Friday, August 04, 2006

Two Anniversaries-Cook and Casement

Yesterday was a strange co-incidence of two anniversaries of humanitarians, whose lives have some funny overlaps. My Dad travelled to Banna Strand, in his own native parish in North Kerry to take part in the commemoration of the 90th anniversary of the execution of Sir Roger Casement. An intersting character, who devoted his life to the emancipation of oppressed peoples in British colonies, he ended his life in the cause of Irish freedom in a somewhat chaotic attempt to recruit Irish POW's in Germany to assist in the 1916 Rising. Finally he managed to presuade the Germans to send an arms shipment to Tralee on board the ill-fated Aud, only to fail to make contact with the local volunteers. Having landed himself, he was duly arrested, with major questions remaining about the failure of the local volunteers to free him. He then became the epitome of the British traitor, being executed for treason, but not before his reputation was destroyed by the famous 'Black Diaries', which insinuated that he was gay, then a fate almost as bad as death. He remains however a much admired figure in Ireland.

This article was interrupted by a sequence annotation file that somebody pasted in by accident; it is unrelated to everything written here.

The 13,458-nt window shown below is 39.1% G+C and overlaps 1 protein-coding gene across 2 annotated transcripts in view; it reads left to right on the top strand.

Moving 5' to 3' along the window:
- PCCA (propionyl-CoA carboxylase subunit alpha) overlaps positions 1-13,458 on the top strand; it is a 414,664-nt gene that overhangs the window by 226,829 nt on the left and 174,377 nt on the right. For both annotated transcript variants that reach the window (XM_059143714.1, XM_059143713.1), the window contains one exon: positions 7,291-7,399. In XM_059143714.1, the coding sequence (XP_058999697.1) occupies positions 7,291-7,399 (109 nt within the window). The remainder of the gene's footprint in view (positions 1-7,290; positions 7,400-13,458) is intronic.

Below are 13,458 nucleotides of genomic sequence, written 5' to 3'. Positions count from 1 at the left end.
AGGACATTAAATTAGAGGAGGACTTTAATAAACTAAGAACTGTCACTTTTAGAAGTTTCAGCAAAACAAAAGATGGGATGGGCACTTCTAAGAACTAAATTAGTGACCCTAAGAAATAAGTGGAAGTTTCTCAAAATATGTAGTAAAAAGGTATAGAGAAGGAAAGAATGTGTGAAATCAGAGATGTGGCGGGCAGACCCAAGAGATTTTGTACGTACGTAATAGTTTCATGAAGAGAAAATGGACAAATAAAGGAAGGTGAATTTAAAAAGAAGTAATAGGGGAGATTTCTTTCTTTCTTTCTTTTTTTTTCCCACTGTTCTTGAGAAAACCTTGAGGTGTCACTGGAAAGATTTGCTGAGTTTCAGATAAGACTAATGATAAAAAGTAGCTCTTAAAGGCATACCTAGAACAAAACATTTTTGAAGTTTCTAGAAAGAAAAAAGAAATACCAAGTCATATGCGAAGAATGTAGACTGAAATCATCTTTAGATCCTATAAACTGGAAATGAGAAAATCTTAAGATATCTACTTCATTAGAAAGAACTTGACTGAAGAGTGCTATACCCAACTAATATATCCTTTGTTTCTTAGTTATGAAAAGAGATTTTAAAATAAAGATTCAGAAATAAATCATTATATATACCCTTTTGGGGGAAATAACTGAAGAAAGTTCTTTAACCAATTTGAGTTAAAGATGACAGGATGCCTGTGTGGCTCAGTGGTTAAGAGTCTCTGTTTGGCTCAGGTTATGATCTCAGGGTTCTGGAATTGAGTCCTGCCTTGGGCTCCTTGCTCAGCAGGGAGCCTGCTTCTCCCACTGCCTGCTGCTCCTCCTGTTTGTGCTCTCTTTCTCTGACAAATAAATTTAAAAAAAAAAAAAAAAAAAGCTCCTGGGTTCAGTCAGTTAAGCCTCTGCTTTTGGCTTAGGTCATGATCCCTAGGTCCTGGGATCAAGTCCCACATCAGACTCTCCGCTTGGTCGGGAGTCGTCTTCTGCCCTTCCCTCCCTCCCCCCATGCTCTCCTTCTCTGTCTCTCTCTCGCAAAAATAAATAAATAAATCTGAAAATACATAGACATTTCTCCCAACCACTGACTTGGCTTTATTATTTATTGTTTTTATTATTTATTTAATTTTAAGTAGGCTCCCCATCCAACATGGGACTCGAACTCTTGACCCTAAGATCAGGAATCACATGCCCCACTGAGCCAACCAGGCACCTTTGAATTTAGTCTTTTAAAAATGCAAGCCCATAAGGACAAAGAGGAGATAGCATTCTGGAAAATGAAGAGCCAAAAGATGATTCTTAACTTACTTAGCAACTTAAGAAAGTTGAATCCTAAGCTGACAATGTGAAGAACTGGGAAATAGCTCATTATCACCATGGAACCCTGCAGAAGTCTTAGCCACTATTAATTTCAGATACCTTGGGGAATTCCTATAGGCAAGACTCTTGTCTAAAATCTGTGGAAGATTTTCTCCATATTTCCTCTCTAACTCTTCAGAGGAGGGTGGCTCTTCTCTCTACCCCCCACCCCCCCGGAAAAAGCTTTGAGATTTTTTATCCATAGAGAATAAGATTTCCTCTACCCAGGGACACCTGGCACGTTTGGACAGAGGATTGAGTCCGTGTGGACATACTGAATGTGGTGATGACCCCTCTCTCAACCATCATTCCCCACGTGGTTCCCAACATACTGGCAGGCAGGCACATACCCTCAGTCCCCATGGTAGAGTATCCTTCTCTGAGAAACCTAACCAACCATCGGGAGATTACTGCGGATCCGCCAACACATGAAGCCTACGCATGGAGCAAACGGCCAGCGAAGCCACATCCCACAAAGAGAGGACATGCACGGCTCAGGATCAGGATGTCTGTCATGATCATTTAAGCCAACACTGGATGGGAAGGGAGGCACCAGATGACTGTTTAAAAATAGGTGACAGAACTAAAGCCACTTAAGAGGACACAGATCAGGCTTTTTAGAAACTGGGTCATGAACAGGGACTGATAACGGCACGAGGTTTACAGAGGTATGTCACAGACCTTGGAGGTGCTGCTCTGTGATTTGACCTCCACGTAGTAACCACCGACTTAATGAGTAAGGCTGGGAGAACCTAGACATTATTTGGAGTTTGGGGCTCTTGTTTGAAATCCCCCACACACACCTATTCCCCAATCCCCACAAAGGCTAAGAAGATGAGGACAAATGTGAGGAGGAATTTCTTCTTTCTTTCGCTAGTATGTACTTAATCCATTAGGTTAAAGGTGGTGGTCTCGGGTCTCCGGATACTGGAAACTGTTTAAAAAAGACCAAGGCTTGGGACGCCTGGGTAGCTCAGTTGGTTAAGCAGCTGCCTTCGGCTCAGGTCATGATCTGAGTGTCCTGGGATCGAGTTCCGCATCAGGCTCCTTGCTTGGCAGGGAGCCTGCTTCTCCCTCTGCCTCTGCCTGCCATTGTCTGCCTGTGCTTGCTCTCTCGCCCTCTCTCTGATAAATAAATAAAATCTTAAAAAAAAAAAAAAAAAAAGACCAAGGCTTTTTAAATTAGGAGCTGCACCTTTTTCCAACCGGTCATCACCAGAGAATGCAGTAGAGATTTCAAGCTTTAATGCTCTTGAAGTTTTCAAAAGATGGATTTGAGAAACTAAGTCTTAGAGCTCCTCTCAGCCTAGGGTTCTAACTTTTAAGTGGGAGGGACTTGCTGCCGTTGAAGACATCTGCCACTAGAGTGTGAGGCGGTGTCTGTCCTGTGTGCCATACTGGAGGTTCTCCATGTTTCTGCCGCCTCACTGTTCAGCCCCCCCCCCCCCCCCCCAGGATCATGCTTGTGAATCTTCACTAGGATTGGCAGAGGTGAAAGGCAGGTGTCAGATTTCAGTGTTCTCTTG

Sir Robin Cook, another man with a huge commitment to International justice died a year ago yesterday, with many of his compatriots also considering him a traitor as a result of his principled resignation as Foreign Secretary because of his opposition to British participation in the Iraq war. Like Casement, he was also dogged by sexual scandal, albeit of a heterosexual nature. He was also, as the 2004 Labour Party Conference showed hugely admired for his principled stand by Irish socialists. Click here to see the Labour Party's (and my own) web tribute to Robin. I was fortunate to have met Cook, and can only reflect today on how different our lives might be if both Cook and Casement had succeeded in winning the debates of their day. Ar Dheis Dé go raibh an beirt laoch seo.

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